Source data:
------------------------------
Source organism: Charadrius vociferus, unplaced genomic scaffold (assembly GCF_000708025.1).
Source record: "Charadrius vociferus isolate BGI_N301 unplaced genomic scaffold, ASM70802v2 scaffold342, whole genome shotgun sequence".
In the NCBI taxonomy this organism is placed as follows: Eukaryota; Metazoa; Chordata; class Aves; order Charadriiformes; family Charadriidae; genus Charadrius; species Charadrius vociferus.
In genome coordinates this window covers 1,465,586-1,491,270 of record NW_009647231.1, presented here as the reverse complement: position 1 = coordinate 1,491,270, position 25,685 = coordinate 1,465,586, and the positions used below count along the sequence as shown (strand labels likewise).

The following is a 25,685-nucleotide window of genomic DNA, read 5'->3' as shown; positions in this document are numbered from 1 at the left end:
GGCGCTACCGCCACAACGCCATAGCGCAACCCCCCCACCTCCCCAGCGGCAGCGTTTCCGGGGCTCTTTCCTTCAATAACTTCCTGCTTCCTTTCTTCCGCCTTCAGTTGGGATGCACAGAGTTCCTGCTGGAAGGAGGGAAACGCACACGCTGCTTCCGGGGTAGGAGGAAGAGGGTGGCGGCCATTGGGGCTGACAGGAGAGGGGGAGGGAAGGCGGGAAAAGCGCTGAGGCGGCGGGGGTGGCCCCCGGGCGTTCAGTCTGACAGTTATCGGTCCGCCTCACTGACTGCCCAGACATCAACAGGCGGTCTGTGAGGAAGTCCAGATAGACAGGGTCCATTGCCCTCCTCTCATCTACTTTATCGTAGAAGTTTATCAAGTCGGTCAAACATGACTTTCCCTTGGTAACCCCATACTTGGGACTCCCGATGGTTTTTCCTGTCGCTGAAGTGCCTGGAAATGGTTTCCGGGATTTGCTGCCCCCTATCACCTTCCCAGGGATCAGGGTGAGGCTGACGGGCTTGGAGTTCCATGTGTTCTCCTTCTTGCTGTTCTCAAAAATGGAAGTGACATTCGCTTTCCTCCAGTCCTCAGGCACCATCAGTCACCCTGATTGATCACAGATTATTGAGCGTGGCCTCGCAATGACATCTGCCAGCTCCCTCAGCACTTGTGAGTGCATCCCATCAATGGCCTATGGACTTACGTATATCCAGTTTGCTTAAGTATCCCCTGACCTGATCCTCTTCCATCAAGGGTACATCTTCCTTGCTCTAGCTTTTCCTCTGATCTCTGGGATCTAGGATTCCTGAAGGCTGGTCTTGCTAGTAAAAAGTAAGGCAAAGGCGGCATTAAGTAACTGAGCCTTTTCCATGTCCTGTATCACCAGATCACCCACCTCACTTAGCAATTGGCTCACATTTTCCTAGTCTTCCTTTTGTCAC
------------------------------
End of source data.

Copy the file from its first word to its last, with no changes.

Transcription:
Source organism: Charadrius vociferus, unplaced genomic scaffold (assembly GCF_000708025.1).
Source record: "Charadrius vociferus isolate BGI_N301 unplaced genomic scaffold, ASM70802v2 scaffold342, whole genome shotgun sequence".
In the NCBI taxonomy this organism is placed as follows: Eukaryota; Metazoa; Chordata; class Aves; order Charadriiformes; family Charadriidae; genus Charadrius; species Charadrius vociferus.
In genome coordinates this window covers 1,465,586-1,491,270 of record NW_009647231.1, presented here as the reverse complement: position 1 = coordinate 1,491,270, position 25,685 = coordinate 1,465,586, and the positions used below count along the sequence as shown (strand labels likewise).

The following is a 25,685-nucleotide window of genomic DNA, read 5'->3' as shown; positions in this document are numbered from 1 at the left end:
GGCGCTACCGCCACAACGCCATAGCGCAACCCCCCCACCTCCCCAGCGGCAGCGTTTCCGGGGCTCTTTCCTTCAATAACTTCCTGCTTCCTTTCTTCCGCCTTCAGTTGGGATGCACAGAGTTCCTGCTGGAAGGAGGGAAACGCACACGCTGCTTCCGGGGTAGGAGGAAGAGGGTGGCGGCCATTGGGGCTGACAGGAGAGGGGGAGGGAAGGCGGGAAAAGCGCTGAGGCGGCGGGGGTGGCCCCCGGGCGTTCAGTCTGACAGTTATCGGTCCGCCTCACTGACTGCCCAGACATCAACAGGCGGTCTGTGAGGAAGTCCAGATAGACAGGGTCCATTGCCCTCCTCTCATCTACTTTATCGTAGAAGTTTATCAAGTCGGTCAAACATGACTTTCCCTTGGTAACCCCATACTTGGGACTCCCGATGGTTTTTCCTGTCGCTGAAGTGCCTGGAAATGGTTTCCGGGATTTGCTGCCCCCTATCACCTTCCCAGGGATCAGGGTGAGGCTGACGGGCTTGGAGTTCCATGTGTTCTCCTTCTTGCTGTTCTCAAAAATGGAAGTGACATTCGCTTTCCTCCAGTCCTCAGGCACCATCAGTCACCCTGATTGATCACAGATTATTGAGCGTGGCCTCGCAATGACATCTGCCAGCTCCCTCAGCACTTGTGAGTGCATCCCATCAATGGCCTATGGACTTACGTATATCCAGTTTGCTTAAGTATCCCCTGACCTGATCCTCTTCCATCAAGGGTACATCTTCCTTGCTCTAGCTTTTCCTCTGATCTCTGGGATCTAGGATTCCTGAAGGCTGGTCTTGCTAGTAAAAAGTAAGGCAAAGGCGGCATTAAGTAACTGAGCCTTTTCCATGTCCTGTATCACCAGATCACCCACCTCACTTAGCAATTGGCTCACATTTTCCTAGTCTTCCTTTTGTCAC